Drink: A referendum party

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The Independent Culture
TRY TO guess what this mystery trio has in common: Slobodan Milosevic, seaweed and cognitive dissonance. Puzzled? I'll give you a clue: it has something to do with wine. Still stumped? Then read on and all will be revealed. Everyone complains about wine in restaurants. It's rapaciously marked up, unimaginatively chosen, incorrectly or uncaringly served and inaccurately described. Those are the chief grumbles, and I've contributed my share both in print and in private.

At London's 10 Restaurant and Bar (0171 283 7888), where the list bears none of those faults, they had the bright idea of letting the punters have their say. Format: invite suppliers to present six bottles apiece to real live restaurant customers. Procedure: the pros would explain, the civilians would taste and opine. Aim: manager John Masterson (who's since left the restaurant) would take the punters' opinions seriously, but was not going to be bound hand and foot by the results. "If I love something and they don't, I would buy it anyway."

The invited suppliers included two who already sold wine to 10, Bibendum (0171 916 7070) and Percy Fox (01279 633542). Bibendum is a well-known retailer (and frequent visitor to these pages). Percy Fox sells only to the trade, though an affiliated mail order company called Trinity Vintners (0171 493 6165) sells cases. The third presenter was a 10 newcomer, The Wine Treasury (0171 793 9999), which, like Bibendum, combines wholesale and retail activities. On the retail side, it runs a "syndicate" whose members get a 25 per cent discount; all prices quoted here reflect that discount.

A couple of dozen 10 regulars showed up for the Referendum Party out of 60 who had RSVP'd their acceptance. Most worked in the City, which is a euro's throw away. And they took their tasting task seriously. Well, seriously after a fashion. Spittoons had been provided, but the sound of spitting was seldom audible. The sound of talking, by contrast, was plentiful. And of cigarettes being lit. The reps had to struggle to make themselves heard - and why not? This was a party.

Did the tasting notes reveal a consensus? The short answer is no. The long answer is no, no, no, no. Here's one taster on the exemplary Vallania Pinot Grigio 1996, Vigneto delle Terre Rosse (pounds 7.35, Wine Treasury): "Perfect, 10 out of 10." Here's another: "Makes me gag. 0 points." Disagreements weren't always so extreme, but I can't imagine they gave John Masterson much help. The only wine everyone liked was Bibendum's Chilean Valdivieso Merlot Reserva 1997 (pounds 7.64), an "easy-to-drink" wine (as one taster said) if ever there was one.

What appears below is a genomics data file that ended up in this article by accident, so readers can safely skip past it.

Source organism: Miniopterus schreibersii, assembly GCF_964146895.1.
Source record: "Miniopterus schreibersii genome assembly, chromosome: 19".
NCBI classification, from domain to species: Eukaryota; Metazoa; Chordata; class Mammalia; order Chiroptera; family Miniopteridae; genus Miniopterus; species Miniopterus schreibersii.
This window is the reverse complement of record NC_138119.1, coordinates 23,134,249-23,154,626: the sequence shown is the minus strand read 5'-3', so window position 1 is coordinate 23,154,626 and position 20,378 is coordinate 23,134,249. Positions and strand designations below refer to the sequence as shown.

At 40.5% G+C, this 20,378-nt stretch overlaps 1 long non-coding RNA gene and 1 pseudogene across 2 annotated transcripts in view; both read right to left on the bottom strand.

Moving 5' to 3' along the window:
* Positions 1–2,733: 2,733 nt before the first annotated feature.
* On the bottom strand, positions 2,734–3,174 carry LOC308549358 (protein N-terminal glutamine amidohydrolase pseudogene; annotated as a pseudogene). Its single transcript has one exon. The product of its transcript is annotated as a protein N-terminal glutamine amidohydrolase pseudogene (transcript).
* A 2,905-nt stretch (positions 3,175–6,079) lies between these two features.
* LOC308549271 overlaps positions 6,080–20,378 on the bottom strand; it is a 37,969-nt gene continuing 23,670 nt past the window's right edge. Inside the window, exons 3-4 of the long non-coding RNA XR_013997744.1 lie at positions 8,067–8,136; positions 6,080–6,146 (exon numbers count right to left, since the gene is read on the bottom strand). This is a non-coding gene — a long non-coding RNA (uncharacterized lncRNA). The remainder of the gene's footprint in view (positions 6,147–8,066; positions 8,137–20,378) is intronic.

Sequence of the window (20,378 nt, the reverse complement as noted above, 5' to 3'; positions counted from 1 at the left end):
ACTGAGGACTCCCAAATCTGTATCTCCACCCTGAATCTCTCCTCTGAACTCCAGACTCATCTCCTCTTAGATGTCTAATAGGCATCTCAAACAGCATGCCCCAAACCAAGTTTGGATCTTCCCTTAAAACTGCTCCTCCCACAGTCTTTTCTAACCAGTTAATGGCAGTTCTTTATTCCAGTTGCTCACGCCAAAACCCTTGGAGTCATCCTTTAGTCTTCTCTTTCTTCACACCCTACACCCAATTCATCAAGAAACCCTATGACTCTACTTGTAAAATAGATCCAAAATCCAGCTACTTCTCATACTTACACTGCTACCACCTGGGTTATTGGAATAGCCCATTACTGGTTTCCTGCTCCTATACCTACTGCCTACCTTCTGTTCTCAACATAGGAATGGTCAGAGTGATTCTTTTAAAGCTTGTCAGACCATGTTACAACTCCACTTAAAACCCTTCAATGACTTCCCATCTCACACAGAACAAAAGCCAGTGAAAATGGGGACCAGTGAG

Nor would he be usefully guided by some of the vocabulary used. Their notes proved that while wine writers may say outlandish things when describing a drink, civilian utterances are not always more enlightening. And this is where the mystery trio enters the picture. One taster said of Percy Fox's magnificently honeyed Domaine Disznoko Tokay 1992, 5 puttonyos (Oddbins, pounds 15.99/50cl): "I'd use this to kill Slobodan Milosevic (or wash up)." One likened the smell of the opulent Cambria Tepusquet Syrah 1994 (pounds 12.73, Wine Treasury) to "old seaweed that has died on the beach". A third laconically commented on Chateauneuf du Pape Blanc 1996, Mont Redon (Trinity Vintners, pounds 165 a case): "cognitive dissonance". He later clarified by saying that he was accustomed to red Chateauneuf.

For what it's worth, I thought this was an outstanding bunch of wines and would add another threesome to my list. Alban Central Coast Viognier 1997 (pounds 14.07, Wine Treasury) is a gorgeous cocktail of ripe peach with fresh lemony notes. La Motte Shiraz 1994 (Trinity Vintners, pounds 96 a case, or pounds 8.99 from the South African Wine Centre, 0800 358 3585) will benefit from decanting so that its refined, European-style fruit can open out. Huia Gewurztraminer 1998, Marlborough (pounds 9, Bibendum) is the best Gewurztraminer made in New Zealand, more Alsace than New World in style.

In all, eight of the 18 wines tasted joined the list at 10. What role the Referendum Party played, I don't know. But I do know that as plebiscites go, it was good fun. And who knows, putrefying seaweed may yet find its place in the wine taster's lexicon.

To drink now

Many retailers have largely given up on German wines, but Majestic remains committed to them - and sales are rising on the back of bargains such as this trio. One: Wiltinger Holle Riesling Kabinett 1990, QmP, Mosel (pounds 4.99) has peachy, baked-apple flavours, with refined acidity; a perfect summer aperitif. Two: Ockfener Bockstein Riesling Kabinett 1992, QmP (pounds 3.99), fantastic on the nose with steely, delicate, off-dry fruit showing a hint of nuttiness. Three: Trier Deutsch- herrenkopfchen Riesling Kabinett 1992 (pounds 4.99) is full on the palate and nose, with mineral-scented lime-cordial fruit. A youthful wine in perfect balance.

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